nature

Landscape painting in mixed media materials
Landscape painting in mixed media materials

This is a mixed-media landscape painting on canvas. It is semi-abstract and expressionistic in terms of technique and style but there are elements of perspective and simple spatial devices employed in the work. It reflects my day-to-day experience of living in the understated yet dramatic Fenland landscape of East Cambridgeshire. The word ‘till’ is interchangeable with ‘until’ and I have tried to suggest both meanings in this piece. Working with the land is about understanding time and intervals of time, it is about the importance of rhythms of activity and inactivity, of waiting, of anticipating……until. It can also refer to a vault; a place to hold treasure.

The heavy texture of this painting combines gesso, sand, plaster, marble dust, bitumen and oil paint. The materials have a direct relationship to the physical qualities of the land and I feel this gets me closer to the reality of earth. I apply the materials with a variety of tools, scoring, carving and digging back through the surface with multiple layers. I often work outside the studio so that I am not constrained by the need to keep materials and paints in check. I enjoy working in the open air…. like walking through the landscape, it is a liberating experience.

Landscape painting in mixed media materials
Detail
Landscape painting in mixed media materials
Detail

Somersham Fen 40 x 40 x 4 cm

This painting based on Somersham Fen has been created using oil and cold wax medium on a canvas stretcher. The intense yellow of rapeseed dominates the Fenlands at certain times of the year; it saturates the retina. For a painter, the task is to capture the overwhelming power of colour and yet also retain structure and form in the painting. The heavy impasto of cold wax helps to establish the solidity and sculptural qualities of the landscape near the Fenland village of Somersham.

‘We associate yellow with warmth, sunshine, and positivity. Bright yellow is an attention-getter, and its contrast with black is the most visible color combination.

‘Despite its association with cheerfulness and warmth, yellow carries a surprising number of negative connotations. Yellow is a symbol of cowardice, of sickness, and of mental illness. It’s the color of sensationalism and even of excess. Vibrant yellow is typically used with caution by designers, though paler yellows can certainly have a modest uplifting effect. Too much bright yellow can easily overwhelm a project’. source: The Meaning of Colour

Somersham Fen: (detail)
Somersham Fen (detail)

‘Neu Wald’

This highly textured painting on a solid oak block has just been sold to a collector in Scotland. Oak has a very dense grain and provides a resilient surface for the cold wax process. A variety of tools can be used with confidence to create a range of natural textures and fine surface markings. Multiple layers of wax have been used to generate the illusion of depth and translucency.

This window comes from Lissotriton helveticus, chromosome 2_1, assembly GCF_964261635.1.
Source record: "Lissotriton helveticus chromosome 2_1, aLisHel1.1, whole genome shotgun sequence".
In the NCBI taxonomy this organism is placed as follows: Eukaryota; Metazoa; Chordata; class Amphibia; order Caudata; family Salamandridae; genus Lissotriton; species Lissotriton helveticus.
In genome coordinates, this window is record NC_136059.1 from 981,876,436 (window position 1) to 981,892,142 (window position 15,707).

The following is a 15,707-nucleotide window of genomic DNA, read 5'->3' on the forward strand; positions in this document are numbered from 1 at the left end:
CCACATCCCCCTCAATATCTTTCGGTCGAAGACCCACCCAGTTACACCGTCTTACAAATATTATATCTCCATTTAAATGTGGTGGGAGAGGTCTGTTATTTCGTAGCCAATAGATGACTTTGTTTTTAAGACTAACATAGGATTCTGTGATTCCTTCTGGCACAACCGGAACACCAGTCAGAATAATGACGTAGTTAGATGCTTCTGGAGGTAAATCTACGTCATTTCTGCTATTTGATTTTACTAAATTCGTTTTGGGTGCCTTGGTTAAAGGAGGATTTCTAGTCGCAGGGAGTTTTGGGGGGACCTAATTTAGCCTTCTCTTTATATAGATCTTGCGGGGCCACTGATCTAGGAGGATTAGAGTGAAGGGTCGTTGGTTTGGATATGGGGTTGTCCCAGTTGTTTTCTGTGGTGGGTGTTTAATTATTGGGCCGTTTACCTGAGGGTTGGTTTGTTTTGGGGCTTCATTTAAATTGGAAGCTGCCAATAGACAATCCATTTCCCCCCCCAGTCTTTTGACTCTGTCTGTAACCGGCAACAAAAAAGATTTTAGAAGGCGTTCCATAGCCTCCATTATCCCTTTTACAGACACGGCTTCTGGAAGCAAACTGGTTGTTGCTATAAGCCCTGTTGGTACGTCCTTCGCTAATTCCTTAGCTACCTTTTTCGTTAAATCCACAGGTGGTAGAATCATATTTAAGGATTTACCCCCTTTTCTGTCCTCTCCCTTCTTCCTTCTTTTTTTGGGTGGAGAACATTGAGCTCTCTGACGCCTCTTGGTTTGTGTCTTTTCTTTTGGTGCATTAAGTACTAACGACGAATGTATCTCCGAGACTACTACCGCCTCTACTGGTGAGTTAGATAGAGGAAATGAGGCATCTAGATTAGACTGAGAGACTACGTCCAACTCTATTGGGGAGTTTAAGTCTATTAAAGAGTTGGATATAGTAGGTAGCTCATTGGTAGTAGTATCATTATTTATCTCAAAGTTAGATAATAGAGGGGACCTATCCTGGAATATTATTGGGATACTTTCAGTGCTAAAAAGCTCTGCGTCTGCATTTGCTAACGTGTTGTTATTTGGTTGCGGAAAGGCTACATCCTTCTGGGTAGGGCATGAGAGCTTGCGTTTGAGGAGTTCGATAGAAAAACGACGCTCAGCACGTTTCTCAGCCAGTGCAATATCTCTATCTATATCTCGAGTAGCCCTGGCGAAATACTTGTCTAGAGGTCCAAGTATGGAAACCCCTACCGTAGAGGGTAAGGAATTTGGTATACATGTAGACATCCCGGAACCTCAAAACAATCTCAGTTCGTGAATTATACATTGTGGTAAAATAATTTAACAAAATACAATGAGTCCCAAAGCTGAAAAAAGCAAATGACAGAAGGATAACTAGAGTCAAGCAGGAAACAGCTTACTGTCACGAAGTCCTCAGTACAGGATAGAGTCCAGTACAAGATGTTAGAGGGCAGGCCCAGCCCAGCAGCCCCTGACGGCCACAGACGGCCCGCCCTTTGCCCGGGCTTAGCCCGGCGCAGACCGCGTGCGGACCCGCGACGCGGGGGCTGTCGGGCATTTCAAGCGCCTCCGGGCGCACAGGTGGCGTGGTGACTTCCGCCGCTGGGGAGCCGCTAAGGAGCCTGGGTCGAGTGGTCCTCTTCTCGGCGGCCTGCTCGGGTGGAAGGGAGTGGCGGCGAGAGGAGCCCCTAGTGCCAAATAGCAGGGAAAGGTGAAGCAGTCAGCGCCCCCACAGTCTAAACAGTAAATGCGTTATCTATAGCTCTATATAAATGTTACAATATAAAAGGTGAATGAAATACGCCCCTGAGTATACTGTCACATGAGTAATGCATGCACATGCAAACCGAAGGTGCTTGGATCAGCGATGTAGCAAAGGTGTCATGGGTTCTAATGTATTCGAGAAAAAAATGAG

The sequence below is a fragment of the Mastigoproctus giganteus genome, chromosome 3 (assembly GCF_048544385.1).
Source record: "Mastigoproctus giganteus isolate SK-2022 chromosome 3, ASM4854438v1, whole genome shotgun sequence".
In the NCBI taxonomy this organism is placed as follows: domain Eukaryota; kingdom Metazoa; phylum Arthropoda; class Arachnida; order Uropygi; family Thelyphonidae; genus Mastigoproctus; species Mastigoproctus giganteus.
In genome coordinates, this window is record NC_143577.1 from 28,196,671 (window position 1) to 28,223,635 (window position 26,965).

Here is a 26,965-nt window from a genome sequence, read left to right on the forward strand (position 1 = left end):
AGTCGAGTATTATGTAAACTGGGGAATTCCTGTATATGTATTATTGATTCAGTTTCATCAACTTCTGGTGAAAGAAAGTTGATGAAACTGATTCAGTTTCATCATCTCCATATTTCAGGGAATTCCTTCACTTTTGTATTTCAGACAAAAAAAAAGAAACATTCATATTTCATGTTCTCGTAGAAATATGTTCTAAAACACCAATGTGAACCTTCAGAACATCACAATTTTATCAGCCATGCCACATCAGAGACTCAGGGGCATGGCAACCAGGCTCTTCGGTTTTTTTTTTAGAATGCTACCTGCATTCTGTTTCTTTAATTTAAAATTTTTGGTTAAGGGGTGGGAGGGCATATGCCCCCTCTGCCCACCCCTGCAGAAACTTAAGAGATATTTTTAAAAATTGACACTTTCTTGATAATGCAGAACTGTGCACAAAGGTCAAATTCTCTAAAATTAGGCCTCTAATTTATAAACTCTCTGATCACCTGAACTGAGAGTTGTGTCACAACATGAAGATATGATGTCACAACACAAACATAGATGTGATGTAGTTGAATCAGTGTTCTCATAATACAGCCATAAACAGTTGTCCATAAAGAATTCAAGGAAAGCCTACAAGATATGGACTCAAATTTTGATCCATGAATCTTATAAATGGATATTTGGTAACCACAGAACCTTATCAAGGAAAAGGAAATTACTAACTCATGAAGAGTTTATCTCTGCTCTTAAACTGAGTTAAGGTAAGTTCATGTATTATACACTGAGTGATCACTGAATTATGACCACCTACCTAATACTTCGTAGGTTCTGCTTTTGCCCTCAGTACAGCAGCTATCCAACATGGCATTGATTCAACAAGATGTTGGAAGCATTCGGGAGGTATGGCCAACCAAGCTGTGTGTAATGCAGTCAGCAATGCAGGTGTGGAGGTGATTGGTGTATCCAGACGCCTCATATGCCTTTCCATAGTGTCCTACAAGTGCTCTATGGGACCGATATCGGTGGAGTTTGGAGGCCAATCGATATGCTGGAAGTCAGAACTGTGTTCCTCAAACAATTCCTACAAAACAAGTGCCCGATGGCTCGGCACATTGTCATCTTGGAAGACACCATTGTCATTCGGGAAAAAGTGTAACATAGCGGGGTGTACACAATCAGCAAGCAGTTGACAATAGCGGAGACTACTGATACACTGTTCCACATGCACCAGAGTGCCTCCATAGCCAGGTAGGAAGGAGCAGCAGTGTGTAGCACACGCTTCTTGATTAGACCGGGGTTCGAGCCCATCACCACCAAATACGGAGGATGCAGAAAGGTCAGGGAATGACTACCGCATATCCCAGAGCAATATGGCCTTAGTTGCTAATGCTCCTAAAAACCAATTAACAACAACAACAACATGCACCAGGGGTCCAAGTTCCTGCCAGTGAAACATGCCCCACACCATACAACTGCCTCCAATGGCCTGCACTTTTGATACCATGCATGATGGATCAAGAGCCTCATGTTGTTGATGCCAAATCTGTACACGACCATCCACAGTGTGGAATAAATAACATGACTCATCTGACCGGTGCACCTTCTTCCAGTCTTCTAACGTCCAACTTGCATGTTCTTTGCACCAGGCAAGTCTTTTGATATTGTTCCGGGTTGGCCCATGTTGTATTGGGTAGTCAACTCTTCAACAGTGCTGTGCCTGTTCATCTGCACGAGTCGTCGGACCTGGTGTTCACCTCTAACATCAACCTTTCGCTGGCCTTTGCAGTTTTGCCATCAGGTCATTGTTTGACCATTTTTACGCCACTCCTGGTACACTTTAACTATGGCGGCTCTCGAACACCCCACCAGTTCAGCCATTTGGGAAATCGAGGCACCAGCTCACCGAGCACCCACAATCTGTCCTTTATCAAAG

‘Neu Wald’ (detail)

I have just been working on a commission based on one of my recent New Forest paintings. It has taken over two months from start to completion and I am genuinely pleased with final outcome. For those of you who have worked on a commission before you will know that they can sometimes be problematic. I think it is extremely important to be clear about the nature of the painting process and to communicate this through discussion with the other party.

Each painting is inevitably unique and few artists would be able to recreate an existing painting or exact copy unless the style owed more to photographic realism and/or geometric precision. You will see from the close up details that this painting has been developed through the application of successive layers of oil paint and cold wax medium. The raised surface and tactile nature of the work embodies the textural qualities of the subject matter.

Landscape painting of a forest, heavy impasto and texture

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‘Arcadia’ by Peter Corr 122 x 92cm

This is a large oil painting on a 122 x 92 cm canvas. It is semi abstract and expressionistic in terms of technique and approach. It is however, based indirectly on nature and more specifically on the hedgerows of the fenland in East Anglia. Trees, brambles and woody shrubs such as hawthorn, blackthorn and field maple create an exuberant entanglement of chaotic growth.

The material and paint I have used is applied with a variety of tools including brushes, palette knives and assorted scrapers. As you will see, the surface is built up in heavy impasto layers and translucent glazes accumulating over a period of time. I have been working on this piece for a couple of years now and it has undergone numerous changes; that is just part of my process. Some of you will no doubt see the influence of the contemporary artists Anselm Kiefer and Gerhardt Richter.

 

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Detail of ‘Arcadia’

…..And what you thought you came for
Is only a shell, a husk of meaning
From which the purpose breaks only when it is fulfilled
If at all.
Either you had no purpose
Or the purpose is beyond the end you figured
And is altered in fulfilment.
There are other places
Which also are the world’s end, some at the sea jaws,
Or over a dark lake, in a desert or a city—
But this is the nearest, in place and time,
Now and in England.

From a poem by T.S. Eloit